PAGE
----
Database programming with Java

Discussion in 'Java' started by John O'Conner, Jan 14, 2004.

  1. MS Access has made database programming simple for those who choose to
    work in that environment. What db development environments are
    available for Java developers to make quick db applications? What are
    some of db options and Java libraries for creating databases for only
    2-10 users in a LAN environment?

    Additionally, can you recommend a tutorial for how to design db apps
    in Java? I'm primarily interested in where the db SQL code should
    go...obviously not in the actual objects I'm storing, right? I mean, I
    don't want my Customer objects to worry about how to store
    themselves...

    Best regards,
    John O'Conner
     
    John O'Conner, Jan 14, 2004
    #1
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  2. John O'Conner

    Rhino Guest

    I'm not sure what you mean by the word "quick" in your second sentence.

    Two DBMSes (DataBase Management Systems) that I use with my applications,
    applets, and servlets are DB2 and MySQL. I find both of them quick in the
    sense that they aren't terribly hard to use and the Java coding I need to do
    to access my databases - whether for creating tables, populating them, or
    changing them - is not very hard either so I can do it quickly. On the other
    hand, I've been using and teaching DB2 for many years and writing programs
    that access it for just as long. MySQL has enough similarities to DB2 that
    I've been able to get functional with it fairly quickly, even though I
    haven't been using it very long.

    Some people use "quick" to mean that something is free and/or is easy to
    install and configure. I've been led to believe that DB2 is free as long as
    you aren't using it in a production environment. MySQL is apparently also
    free under some similar circumstances, although I'm no lawyer so don't quote
    me on that! I found installation and configuration for both quite
    straight-forward and fast but I've been using relational databases for a
    long time and know the concepts. Someone who is new to relational databases
    and doesn't understand the key concepts may find both products confusing and
    time-consuming to install and configure - or not: your mileage may vary!

    As far as size goes, I'm not aware of any DBMSes that are actually targetted
    specifically for very small user bases like 2-10 people or LAN environments.
    Most serious DBMSes, like DB2, are written to be scalable from very small
    environments like the one you're describing to very large ones that include
    thousands or millions of users and tables that can hold terabytes of data on
    a variety of different hardware platforms.

    In its most basic sense, designing an application to use a database is not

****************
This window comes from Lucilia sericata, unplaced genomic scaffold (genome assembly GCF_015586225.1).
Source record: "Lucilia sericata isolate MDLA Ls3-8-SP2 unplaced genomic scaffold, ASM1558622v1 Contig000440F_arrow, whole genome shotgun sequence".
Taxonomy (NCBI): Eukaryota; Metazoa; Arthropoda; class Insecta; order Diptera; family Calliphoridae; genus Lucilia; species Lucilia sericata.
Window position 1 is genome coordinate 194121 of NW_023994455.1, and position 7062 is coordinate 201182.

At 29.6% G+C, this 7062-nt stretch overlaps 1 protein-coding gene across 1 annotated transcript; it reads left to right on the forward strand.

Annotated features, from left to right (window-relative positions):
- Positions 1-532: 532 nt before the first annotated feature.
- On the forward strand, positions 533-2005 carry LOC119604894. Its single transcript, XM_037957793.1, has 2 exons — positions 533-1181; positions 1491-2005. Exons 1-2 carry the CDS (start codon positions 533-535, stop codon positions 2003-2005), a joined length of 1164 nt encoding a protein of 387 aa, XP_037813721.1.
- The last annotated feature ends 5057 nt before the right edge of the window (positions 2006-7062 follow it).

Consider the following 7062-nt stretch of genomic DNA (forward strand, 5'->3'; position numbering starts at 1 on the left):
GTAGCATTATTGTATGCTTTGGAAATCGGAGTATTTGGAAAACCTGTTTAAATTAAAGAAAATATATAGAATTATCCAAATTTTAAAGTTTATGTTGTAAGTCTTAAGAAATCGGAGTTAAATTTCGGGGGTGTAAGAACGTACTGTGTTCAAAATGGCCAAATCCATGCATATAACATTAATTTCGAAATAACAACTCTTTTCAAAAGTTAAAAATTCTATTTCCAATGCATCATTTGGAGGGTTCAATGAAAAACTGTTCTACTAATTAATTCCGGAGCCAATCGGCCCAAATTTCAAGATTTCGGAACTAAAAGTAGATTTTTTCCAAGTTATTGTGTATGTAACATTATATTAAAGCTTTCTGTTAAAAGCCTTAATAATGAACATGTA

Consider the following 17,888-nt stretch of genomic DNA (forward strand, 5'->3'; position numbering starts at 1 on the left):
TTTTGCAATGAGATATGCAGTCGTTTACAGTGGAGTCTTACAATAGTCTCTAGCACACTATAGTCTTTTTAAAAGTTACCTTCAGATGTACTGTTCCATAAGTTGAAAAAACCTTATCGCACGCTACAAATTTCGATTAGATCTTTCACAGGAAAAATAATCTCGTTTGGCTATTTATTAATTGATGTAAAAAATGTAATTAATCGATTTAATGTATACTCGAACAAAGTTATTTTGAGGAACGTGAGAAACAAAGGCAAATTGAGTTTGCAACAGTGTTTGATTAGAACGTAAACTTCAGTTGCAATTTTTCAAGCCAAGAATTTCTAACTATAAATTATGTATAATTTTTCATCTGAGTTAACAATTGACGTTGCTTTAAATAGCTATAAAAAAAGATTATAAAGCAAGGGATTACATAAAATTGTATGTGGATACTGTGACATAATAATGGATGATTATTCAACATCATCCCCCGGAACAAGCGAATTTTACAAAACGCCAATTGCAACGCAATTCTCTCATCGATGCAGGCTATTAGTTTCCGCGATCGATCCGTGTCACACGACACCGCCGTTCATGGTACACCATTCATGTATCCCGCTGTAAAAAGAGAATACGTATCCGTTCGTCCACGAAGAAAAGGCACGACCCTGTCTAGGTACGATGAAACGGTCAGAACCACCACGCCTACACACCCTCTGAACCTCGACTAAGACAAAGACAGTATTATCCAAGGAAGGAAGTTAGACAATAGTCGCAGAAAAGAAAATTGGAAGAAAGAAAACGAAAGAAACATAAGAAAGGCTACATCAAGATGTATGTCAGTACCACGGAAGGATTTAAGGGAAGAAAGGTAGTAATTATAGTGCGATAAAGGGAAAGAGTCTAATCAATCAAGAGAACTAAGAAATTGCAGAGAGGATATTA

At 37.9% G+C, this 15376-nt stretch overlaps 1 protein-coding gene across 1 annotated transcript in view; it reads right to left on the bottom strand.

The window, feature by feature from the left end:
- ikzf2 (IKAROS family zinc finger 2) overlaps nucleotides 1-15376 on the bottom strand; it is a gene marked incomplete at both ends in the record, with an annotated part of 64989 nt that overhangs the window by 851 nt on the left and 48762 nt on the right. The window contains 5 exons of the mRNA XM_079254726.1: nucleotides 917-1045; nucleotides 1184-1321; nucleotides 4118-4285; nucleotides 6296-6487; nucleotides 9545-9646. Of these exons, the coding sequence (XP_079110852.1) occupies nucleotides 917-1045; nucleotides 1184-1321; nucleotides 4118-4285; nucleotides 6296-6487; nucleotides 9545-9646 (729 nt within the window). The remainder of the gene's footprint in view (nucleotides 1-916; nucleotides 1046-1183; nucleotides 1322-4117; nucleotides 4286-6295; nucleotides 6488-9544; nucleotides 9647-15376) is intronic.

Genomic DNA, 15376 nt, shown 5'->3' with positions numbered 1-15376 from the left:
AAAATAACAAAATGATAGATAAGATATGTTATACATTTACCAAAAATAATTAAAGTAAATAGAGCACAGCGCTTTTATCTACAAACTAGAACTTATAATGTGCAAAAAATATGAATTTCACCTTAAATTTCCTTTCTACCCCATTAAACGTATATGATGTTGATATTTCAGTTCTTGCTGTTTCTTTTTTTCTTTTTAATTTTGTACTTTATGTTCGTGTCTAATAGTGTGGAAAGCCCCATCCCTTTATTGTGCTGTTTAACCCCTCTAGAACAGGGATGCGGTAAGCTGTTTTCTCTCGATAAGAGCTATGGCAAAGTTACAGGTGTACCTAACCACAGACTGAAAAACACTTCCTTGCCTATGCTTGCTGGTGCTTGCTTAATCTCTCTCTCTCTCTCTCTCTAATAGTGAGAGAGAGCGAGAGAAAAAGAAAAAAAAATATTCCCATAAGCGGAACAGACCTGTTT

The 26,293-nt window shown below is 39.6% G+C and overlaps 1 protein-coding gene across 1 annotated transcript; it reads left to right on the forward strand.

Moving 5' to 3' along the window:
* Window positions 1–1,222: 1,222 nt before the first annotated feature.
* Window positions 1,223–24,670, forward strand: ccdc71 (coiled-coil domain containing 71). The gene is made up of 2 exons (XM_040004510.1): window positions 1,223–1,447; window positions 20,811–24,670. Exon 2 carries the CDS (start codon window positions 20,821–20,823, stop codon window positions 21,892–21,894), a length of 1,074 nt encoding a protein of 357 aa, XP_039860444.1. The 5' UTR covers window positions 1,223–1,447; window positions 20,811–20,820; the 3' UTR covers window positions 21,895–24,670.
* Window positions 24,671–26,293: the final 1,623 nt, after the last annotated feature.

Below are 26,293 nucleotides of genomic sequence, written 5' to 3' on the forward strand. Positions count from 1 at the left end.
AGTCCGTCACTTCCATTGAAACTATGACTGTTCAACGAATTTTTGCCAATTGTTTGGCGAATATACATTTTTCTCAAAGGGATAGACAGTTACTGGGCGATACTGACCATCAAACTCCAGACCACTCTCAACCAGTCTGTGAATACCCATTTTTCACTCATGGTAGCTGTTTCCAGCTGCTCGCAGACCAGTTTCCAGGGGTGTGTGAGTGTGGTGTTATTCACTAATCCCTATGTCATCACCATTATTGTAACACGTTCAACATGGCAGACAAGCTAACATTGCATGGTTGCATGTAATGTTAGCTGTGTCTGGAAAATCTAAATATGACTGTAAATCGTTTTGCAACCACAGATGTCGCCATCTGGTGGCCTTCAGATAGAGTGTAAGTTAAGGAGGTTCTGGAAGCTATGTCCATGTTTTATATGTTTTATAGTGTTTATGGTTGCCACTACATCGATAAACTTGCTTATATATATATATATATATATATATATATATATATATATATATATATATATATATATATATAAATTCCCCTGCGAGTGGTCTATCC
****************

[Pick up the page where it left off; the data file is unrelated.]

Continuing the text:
very different from designing a database to use any other kind of data
    store, like a flat file. A program written to access a few lines of a flat
    file would be identical to one that accesses millions of rows in a
    relational database, except for the few lines of the program that actually
    read or update the data.

    The SQL statements that read and update the relational data certainly don't
    get stored in the database in the normal course of events. (Actually, the
    *catalog* of the database probably WILL store the statements but that's for
    purposes of optimizing the performance of the program and is more-or-less
    transparent to you; your program certainly won't try to access those stored
    statements directly.) The statements that access your database are coded in
    your program along these lines:
    /* Create a new empty demonstration table. */

    String createTableSQL =

    "create table " + demoTable + " " +

    "(empno char(6) not null, " +

    "firstnme varchar(12) not null, " +

    "midinit char(1) not null, " +

    "lastname varchar(15) not null, " +

    "workdept char(3), " +

    "phoneno char(4), " +

    "hiredate date, " +

    "job char(8), " +

    "edlevel smallint not null, " +

    "sex char(1), " +

    "birthdate date, " +

    "salary decimal(9,2), " +

    "bonus decimal(9,2), " +

    "comm decimal(9,2), " +

    "primary key(empno))";

    Statement createTableStmt = null;

    try {

    createTableStmt = conn01.createStatement();

    int numRows = createTableStmt.executeUpdate(createTableSQL);

    if (DEBUG) System.out.println(CLASS_NAME + "." + METHOD_NAME + " -
    numRows = " + numRows);

    }

    catch (SQLException sql_excp) {

    System.err.println(CLASS_NAME + "." + METHOD_NAME + " - Encountered
    SQLException attempting to create " + demoTable + ". Error: " +
    sql_excp);

    sql_excp.printStackTrace();

    System.exit(16);

    }

    /* Dispose of the statement and commit. */

    try {

    createTableStmt.close();

    conn01.commit();

    }

    catch (SQLException sql_excp) {

    System.err.println(CLASS_NAME + "." + METHOD_NAME + " - Encountered
    SQLException while closing statement or committing. Error: " +
    sql_excp);

    sql_excp.printStackTrace();

    System.exit(16);

    }


    However, your programs can also generate SQL statements dynamically. For
    example, you could show a table and its contents to your user, then give
    them a text area into which they could write SQL that extracts a subset of
    the data that meets conditions of interest to them, and then read that
    statement into your program, execute the statement, and display the
    resulting subset for the user. Of course you could also do inserts, updates,
    and deletes in the same fashion. You could also start with only a text area
    and let the user write any SQL they like against any table they like and
    then simply take the statement into your program and try to execute it.

    To see some examples that illustrate some of what I'm saying, have a look at
    the demo\jfc\TableExample\src folder in your JDK, especially
    TableExample2.java. Also, contact me offline if you want to have some
    relatively short sample JDBC programs that I've written; I've got two for
    DB2 and two for MySQL.

    Also, for a free online tutorial on using JDBC for your database access,
    have a look at
    http://java.sun.com/developer/onlineTraining/Database/JDBC20Intro/. I think
    it's a pretty good place to start if you've never looked at accessing a
    database from a Java program before.

    There's one other good place to talk databases and java:
    comp.lang.java.databases. Someone there may be able to suggest databases